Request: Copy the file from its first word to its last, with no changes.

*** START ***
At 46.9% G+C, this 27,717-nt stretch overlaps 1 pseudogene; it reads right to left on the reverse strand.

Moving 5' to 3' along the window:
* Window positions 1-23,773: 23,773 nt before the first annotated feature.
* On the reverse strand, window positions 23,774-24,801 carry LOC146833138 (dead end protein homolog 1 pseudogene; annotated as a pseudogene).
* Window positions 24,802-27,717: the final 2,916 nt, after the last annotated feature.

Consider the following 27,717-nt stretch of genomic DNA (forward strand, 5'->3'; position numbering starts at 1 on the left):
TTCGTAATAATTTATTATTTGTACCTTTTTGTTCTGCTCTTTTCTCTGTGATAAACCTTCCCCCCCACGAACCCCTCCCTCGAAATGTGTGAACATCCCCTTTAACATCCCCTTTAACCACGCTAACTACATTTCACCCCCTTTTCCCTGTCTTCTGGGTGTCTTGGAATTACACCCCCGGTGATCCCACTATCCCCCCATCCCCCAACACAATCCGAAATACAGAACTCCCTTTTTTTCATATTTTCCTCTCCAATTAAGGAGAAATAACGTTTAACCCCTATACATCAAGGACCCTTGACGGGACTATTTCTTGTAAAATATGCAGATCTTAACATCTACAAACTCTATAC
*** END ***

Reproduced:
At 46.9% G+C, this 27,717-nt stretch overlaps 1 pseudogene; it reads right to left on the reverse strand.

Moving 5' to 3' along the window:
* Window positions 1-23,773: 23,773 nt before the first annotated feature.
* On the reverse strand, window positions 23,774-24,801 carry LOC146833138 (dead end protein homolog 1 pseudogene; annotated as a pseudogene).
* Window positions 24,802-27,717: the final 2,916 nt, after the last annotated feature.

Consider the following 27,717-nt stretch of genomic DNA (forward strand, 5'->3'; position numbering starts at 1 on the left):
TTCGTAATAATTTATTATTTGTACCTTTTTGTTCTGCTCTTTTCTCTGTGATAAACCTTCCCCCCCACGAACCCCTCCCTCGAAATGTGTGAACATCCCCTTTAACATCCCCTTTAACCACGCTAACTACATTTCACCCCCTTTTCCCTGTCTTCTGGGTGTCTTGGAATTACACCCCCGGTGATCCCACTATCCCCCCATCCCCCAACACAATCCGAAATACAGAACTCCCTTTTTTTCATATTTTCCTCTCCAATTAAGGAGAAATAACGTTTAACCCCTATACATCAAGGACCCTTGACGGGACTATTTCTTGTAAAATATGCAGATCTTAACATCTACAAACTCTATAC